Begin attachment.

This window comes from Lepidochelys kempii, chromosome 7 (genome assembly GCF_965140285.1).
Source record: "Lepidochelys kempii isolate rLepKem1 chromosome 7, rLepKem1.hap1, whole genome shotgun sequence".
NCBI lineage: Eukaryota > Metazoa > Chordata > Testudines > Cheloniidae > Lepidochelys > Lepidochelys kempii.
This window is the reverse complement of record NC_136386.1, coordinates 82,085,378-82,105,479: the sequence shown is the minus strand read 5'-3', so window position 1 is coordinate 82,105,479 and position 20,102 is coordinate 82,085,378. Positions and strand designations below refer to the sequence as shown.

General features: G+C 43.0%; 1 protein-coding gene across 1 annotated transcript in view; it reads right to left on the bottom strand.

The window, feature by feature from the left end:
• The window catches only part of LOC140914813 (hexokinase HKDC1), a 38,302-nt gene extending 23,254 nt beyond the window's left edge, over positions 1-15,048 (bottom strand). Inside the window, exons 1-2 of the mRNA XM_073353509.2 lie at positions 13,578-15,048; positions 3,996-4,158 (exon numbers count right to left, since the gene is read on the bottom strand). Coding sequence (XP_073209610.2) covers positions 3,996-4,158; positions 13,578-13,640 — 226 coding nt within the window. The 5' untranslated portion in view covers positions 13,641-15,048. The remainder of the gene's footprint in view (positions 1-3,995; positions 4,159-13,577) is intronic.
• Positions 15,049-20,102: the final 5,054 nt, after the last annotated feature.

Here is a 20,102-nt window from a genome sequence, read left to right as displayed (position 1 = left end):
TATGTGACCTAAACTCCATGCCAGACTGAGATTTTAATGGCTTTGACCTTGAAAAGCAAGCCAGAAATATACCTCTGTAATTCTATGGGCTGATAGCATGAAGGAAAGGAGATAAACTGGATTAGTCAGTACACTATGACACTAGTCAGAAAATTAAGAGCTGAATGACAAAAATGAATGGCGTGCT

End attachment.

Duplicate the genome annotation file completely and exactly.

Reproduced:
This window comes from Lepidochelys kempii, chromosome 7 (genome assembly GCF_965140285.1).
Source record: "Lepidochelys kempii isolate rLepKem1 chromosome 7, rLepKem1.hap1, whole genome shotgun sequence".
NCBI lineage: Eukaryota > Metazoa > Chordata > Testudines > Cheloniidae > Lepidochelys > Lepidochelys kempii.
This window is the reverse complement of record NC_136386.1, coordinates 82,085,378-82,105,479: the sequence shown is the minus strand read 5'-3', so window position 1 is coordinate 82,105,479 and position 20,102 is coordinate 82,085,378. Positions and strand designations below refer to the sequence as shown.

General features: G+C 43.0%; 1 protein-coding gene across 1 annotated transcript in view; it reads right to left on the bottom strand.

The window, feature by feature from the left end:
• The window catches only part of LOC140914813 (hexokinase HKDC1), a 38,302-nt gene extending 23,254 nt beyond the window's left edge, over positions 1-15,048 (bottom strand). Inside the window, exons 1-2 of the mRNA XM_073353509.2 lie at positions 13,578-15,048; positions 3,996-4,158 (exon numbers count right to left, since the gene is read on the bottom strand). Coding sequence (XP_073209610.2) covers positions 3,996-4,158; positions 13,578-13,640 — 226 coding nt within the window. The 5' untranslated portion in view covers positions 13,641-15,048. The remainder of the gene's footprint in view (positions 1-3,995; positions 4,159-13,577) is intronic.
• Positions 15,049-20,102: the final 5,054 nt, after the last annotated feature.

Here is a 20,102-nt window from a genome sequence, read left to right as displayed (position 1 = left end):
TATGTGACCTAAACTCCATGCCAGACTGAGATTTTAATGGCTTTGACCTTGAAAAGCAAGCCAGAAATATACCTCTGTAATTCTATGGGCTGATAGCATGAAGGAAAGGAGATAAACTGGATTAGTCAGTACACTATGACACTAGTCAGAAAATTAAGAGCTGAATGACAAAAATGAATGGCGTGCT